When you consider the talent they had on the roster, the Nationals' performance in their inaugural season was pretty impressive. They finished 81-81 while being outscored by 34, which is a little lucky but not insanely so. Helped along by a hurler-friendly home park, Washington fielded a pretty sweet little pitching staff. Chad Cordero posted 47 saves and a sub-1.00 WHIP. Livan Hernandez, John Patterson, and Esteban Loaiza were as low-profile a trio of lockdown starters as the NL's ever seen. Rookie Gary Majewksi (who was born, by the way, on the precise same date as me, 2/26/1980) was nifty in a setup role, as were Luis Ayala and super swingman Hector Carrasco. The Nationals were this close (0.6 in the case of Ayala) from having seven pitchers with 20+ VORP.
And then there was the offense. I always heard Nick Johnson was good. Last year, he was great (.408 OBP). Jose Guillen, who was about due for a good year, had a good year (.283/.337/.479, and randomly a league-leading 19 HBP -- Craig Biggio must be slipping). Brian Schneider is quietly one of the best catchers in the National League. (Which is a funny sort of thing to say. Looking now at the list of catchers' VORP in the NL, I would say about 7 of the top 12 qualify as going about their business "quietly." Have folks figured out about Michael Barrett yet? I guess maybe folks have. But what about Javier Valentin?) But as for the Nationals, Ryan Church, Jose Vidro, and Brad Wilkerson hit a bit, and after that it got ugly. Please take advantage of our "comment" feature to make your own Cristian Guzman jokes, because they just never stop being funny. Guzman's .219/.256/.314 line last year -- in the first year of a spectacularly ill-advised long-term deal -- is a gift that keeps on giving. Please, please, please may Frank Robinson give him 500 plate appearances again this year. Can Guzman possibly beat that 55 OPS+ figure from last year? Who doesn't want to see him try? HOW LOW CAN HE GO?
Anyway, with the exception of Guzman the starters weren't bad (which is sort of like saying that German history is pretty upbeat if you just overlook 1936-1945), with Vinny Castilla providing a pretty typical sea level Castilla season. But the bench (starring Deivi Cruz, Junior Spivey, backup catching retread Gary Bennett, and new Rockies acquisition Jamey Carroll) was awful and nobody hit any home runs except Preston Wilson, who's gone. Mix that with a barn of a home field and the result is the fewest runs scored in the majors. The rotation dropped off precipitously for the fourth and fifth starters' spots, so when you get right down to it, it was pretty remarkable the Nationals won as many games as they did. If they'd been in the NL West, they could have won the thing (as the Padres, a team they greatly resemble, actually did). As it was they led the NL East for an astonishingly long stretch and stayed nominally in contention for far longer than they had any right to.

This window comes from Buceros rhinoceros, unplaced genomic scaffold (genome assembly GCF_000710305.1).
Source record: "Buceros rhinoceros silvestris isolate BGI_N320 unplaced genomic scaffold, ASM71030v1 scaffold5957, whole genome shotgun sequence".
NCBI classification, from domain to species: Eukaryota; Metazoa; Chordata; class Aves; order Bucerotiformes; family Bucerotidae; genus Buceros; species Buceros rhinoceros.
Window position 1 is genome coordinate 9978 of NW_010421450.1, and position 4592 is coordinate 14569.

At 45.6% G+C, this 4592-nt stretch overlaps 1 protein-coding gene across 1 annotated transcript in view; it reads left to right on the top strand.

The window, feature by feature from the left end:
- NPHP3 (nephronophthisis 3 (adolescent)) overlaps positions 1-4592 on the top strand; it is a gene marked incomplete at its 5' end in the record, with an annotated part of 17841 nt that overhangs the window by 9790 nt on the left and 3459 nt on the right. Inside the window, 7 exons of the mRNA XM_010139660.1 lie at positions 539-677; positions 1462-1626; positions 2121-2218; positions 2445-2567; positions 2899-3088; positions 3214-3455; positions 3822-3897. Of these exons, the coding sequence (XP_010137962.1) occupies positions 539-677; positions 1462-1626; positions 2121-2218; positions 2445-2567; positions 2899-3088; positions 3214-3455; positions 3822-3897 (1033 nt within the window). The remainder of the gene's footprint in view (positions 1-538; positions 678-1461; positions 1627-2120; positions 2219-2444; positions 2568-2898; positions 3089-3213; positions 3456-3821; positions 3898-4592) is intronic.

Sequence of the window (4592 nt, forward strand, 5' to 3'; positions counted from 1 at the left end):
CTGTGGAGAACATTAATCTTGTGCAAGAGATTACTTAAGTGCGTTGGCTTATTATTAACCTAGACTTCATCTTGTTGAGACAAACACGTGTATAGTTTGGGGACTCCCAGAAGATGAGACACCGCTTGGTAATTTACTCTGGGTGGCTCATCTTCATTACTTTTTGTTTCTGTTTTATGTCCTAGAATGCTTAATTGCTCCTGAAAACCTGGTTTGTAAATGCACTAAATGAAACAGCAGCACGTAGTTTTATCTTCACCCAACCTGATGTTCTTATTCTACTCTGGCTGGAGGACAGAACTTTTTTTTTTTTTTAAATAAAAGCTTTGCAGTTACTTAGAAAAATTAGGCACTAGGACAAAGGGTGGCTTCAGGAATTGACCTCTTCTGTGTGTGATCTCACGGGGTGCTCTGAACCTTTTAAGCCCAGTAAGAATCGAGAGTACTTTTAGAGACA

OK, so what's new for 2006? Well, they have a new hat option, presumably because certain constituents of their fanbase feel uncomfortable trotting around with a big "W" on their caps. For reasons unclear, they traded Brad Wilkerson for Alfonso Soriano, which has already come back to haunt them before camp even began, with Soriano predictably whining about not wanting to play in the outfield. They lost a bidding war for Esteban Loaiza to Oakland of all teams, and traded Castilla for Brian Lawrence to try and replace him. Ramon Ortiz and Pedro Astacio are in the rotation mix as well. Patterson and Hernandez (assuming he doesn't retire out of thin air as he threatened to at one point last season) should be okay. After that...well. Yeah. New faces Mike Stanton and Felix Rodriguez probably won't make a huge difference, but the bullpen retains Cordero, Majewksi, Ayala, and Joey Eischen; they should be fine there assuming they ever get any leads to protect.
On offense they exchange Castilla and Wilkerson for Ryan Zimmerman and Brandon Watson (or Church). Soriano, assuming he ever recovers from his bout of poutiness, will be hard-pressed to make up for that much lost power by his lonesome. Alfonso's home/road splits last year were dramatic: .315/.355/.656, 25 homers at Ameriquest, .224/.265/.374, 11 homers elsewhere. It's fun to imagine Jim Bowden's thought process. "What can I do for an encore after the Guzman contract? Is it even possible? Maybe I should just retire now, I'm never going to be able top that one. Wait! Eureka! Alfonso Soriano is the answer!" Even in a best-case scenario Soriano will maybe hit 30 homers and keep his OBP barely above .300, which is in fact subpar for a corner outfielder. Worst-case scenario, Guzman and Soriano collide trying to field a pop-up in short left and a black hole of critical suckitude opens up spontaneously right there on the sickly RFK lawn.
The offense is going to be even worse for the 2006 Nationals, they've gone from a 60% legit rotation to (maybe) 40%, but the bullpen remains pretty good. They're not going to go 12-6 in interleague play again, and they'll probably be a lot worse than 36-41 in a division that still has three pretty good teams. I would be mildly surprised if the baby Marlins nudged by and relegated Washington to last place in the division in '06, but I certainly wouldn't be shocked. If so, you better believe Frank Robinson will blame it all on the unconscionable sale of Jamey Carroll.